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Health, Disease & Diet Find out the best tips and practices on managing your cat's diet, health care, and issues with diseases from our community of animal lovers

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  #1  
Old 10-14-2008, 11:09 PM
ashleywong ashleywong is offline
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Thumbs up Canned Cat Food Can Your Cat Afford to Live Without it?

Canned Cat Food
Can Your Cat Afford to Live Without it?
By Franny Syufy, About.com

[note from ashley: although the author advocates the feeding of canned food listing the whys and wherefores, i feel that the part on why letting your furkid eat non-meat ingredients in cat food - be it canned or dry - is the real issue/crux of the matter]

Although many people rely on dry cat food as a staple for their cats' diets, canned cat food is a must for developing strong bones and muscles, while mitigating many potential conditions caused or contributed to by an all-dry cat food diet. It's true that dry cat food is convenient; it doesn't spoil rapidly, and most cats like the "crunch" of eating dry kibbles. However, dry cat food has its definite "downside." Cats who eat a diet of only dry food are losing out on the extra nutrition they can get with canned cat food. Many commercial dry foods are packed with carbohydrate fillers, usually corn, listed as "corn meal," "ground whole corn," "corn gluten," or even more thinly disguised as "maize," "ground yellow maize" or other misleading names. The ingredients listings are often split, which gives the consumer a false impression of the true proportion of carbohydrate to protein, e.g., "Poultry by-product meal, ground yellow corn, wheat flour, corn gluten meal, soybean meal, brewers rice..." Of the first six listed ingredients of this popular "grocery store premium" brand, four are carbohydrates, with the combined corn ingredients leading the list. I'd pass this food by, simply because of the first listed ingredient, poultry by-product meal, but that's another article.

In the wild, a cat will eat only a very small quantity of any grain, namely the stomach contents of mice, rabbits, or birds he catches. Why then, should a pampered household cat eat a diet that is loaded with the one food nutrient he really doesn't need? Although french fries and Twinkies might be tasty treats on occasion, what human would consider living on them day in and day out, much less feed them to their children as a regular diet? Why then, would we do less for our cats?

Dry cat food can also contribute or be directly related to certain health conditions:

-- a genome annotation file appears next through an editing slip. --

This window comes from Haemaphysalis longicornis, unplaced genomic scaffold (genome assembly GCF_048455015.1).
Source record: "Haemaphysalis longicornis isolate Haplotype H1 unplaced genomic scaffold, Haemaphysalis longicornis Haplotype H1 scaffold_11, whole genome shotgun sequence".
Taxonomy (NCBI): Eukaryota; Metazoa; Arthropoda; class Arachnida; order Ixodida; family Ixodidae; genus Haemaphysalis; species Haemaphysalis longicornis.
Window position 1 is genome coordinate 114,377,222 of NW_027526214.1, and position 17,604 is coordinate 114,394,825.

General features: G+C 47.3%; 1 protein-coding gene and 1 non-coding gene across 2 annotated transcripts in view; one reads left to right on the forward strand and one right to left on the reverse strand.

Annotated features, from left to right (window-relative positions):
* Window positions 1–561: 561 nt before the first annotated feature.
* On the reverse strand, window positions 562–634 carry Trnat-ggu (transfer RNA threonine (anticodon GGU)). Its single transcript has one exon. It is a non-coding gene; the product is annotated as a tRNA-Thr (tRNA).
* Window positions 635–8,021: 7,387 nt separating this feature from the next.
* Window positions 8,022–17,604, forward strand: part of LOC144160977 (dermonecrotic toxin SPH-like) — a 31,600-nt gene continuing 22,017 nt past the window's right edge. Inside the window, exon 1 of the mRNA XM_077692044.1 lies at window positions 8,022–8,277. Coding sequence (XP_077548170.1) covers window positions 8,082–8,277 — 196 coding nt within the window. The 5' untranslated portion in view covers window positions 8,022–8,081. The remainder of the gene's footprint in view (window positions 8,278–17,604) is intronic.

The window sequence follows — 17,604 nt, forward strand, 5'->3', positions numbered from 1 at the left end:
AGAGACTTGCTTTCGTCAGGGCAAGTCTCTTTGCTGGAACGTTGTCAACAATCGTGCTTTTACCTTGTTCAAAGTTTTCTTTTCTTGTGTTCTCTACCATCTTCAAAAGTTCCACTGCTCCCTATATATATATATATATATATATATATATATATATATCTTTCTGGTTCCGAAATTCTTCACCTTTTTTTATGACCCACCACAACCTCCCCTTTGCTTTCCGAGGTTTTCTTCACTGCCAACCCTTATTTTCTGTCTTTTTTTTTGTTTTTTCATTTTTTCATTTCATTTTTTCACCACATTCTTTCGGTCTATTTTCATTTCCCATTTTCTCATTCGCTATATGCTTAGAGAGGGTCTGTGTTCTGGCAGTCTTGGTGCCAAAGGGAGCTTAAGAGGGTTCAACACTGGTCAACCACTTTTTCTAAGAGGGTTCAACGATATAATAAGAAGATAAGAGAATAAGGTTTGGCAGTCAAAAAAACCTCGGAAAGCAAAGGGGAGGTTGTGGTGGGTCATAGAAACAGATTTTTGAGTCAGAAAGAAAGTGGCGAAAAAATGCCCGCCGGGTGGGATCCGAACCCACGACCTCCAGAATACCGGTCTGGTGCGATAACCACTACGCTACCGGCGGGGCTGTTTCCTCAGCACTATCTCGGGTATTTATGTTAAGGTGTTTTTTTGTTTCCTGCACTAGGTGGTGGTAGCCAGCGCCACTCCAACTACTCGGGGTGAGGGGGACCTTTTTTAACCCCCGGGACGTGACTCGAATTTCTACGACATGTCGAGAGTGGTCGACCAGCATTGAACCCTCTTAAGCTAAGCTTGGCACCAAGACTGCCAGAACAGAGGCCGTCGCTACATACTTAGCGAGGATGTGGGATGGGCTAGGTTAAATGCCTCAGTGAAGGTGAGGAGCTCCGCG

* Feline Diabetes
Elizabeth Hodgkins, DVM, does not mince words about the connection between dry cat food and feline diabetes. On her web site at www.yourdiabeticcat.com, she states, "Without the constant feeding of highly processed, high carbohydrate dry foods, better suited to cattle than cats, adult-onset feline diabetes would be a rare disease, if it occured at all."
* IBD (Inflammatory Bowel Disease)
Dr. Lisa Pierson, DVM, states, "Too often these cats are treated with a high level of steroids and a so-called 'prescription' DRY diet. I feel very strongly that this common therapeutic regimen needs to be re-evaluated. There are an impressive number of anecdotal reports of cats that were terribly ill with IBD exhibiting dramatic improvement when ALL dry food was removed from their diet."
* CRF (Chronic Renal Failure)
Dr. Lisa Pierson, DVM, states, "It is troubling to think about the role that chronic dehydration plays in feline kidney failure. And remember, cats are chronically dehydrated when they are on a diet of predominantly dry food."
* Urinary crystals and cystitus
The chances of bladder crystals or bladder inflammation are greatly reduced with a canned or raw food diet, which both give the essential hydration needed for a healthy urinary tract.
* Diarrhea
Diarrhea and other allergy-related conditions are often caused by corn or wheat fillers in dry cat food. After eliminating other potential medical causes, switching to canned or raw food can make the diarrhea go away almost overnight.
* Dehydration
Cats on canned food diets or raw food get sufficient water in their food. Cats on dry food alone must be given plenty of water, especially during hot summer months.

Isn't Raw Food Better?

In a word, yes, if you can feed your cat a nutritously-prepared raw food diet, such as one of these:

* CatNutrition.org Recipe
Recipe for preparing "from scratch."
* Frozen and Freeze-Dried Raw Cat Food
My list of commercially-available raw foods
* Feline Instincts
Another excellent commercial raw food.

However, if time constraints or expenses prevent you from embracing a raw food diet for your cats, canned food is by far the second-best choice.

Certainly, raw food is exactly what cats eat in the wild, by necessity. Dr. Pottenger did a study in the mid 20th century, which resulted in evidence that a cooked meat diet caused physical deterioration in cats and their offspring, over a period of time. (Some contemporary experts have questioned whether it was the lack of taurine, rather than the cooking, that caused the nutrional deficiencies Pottenger cited.)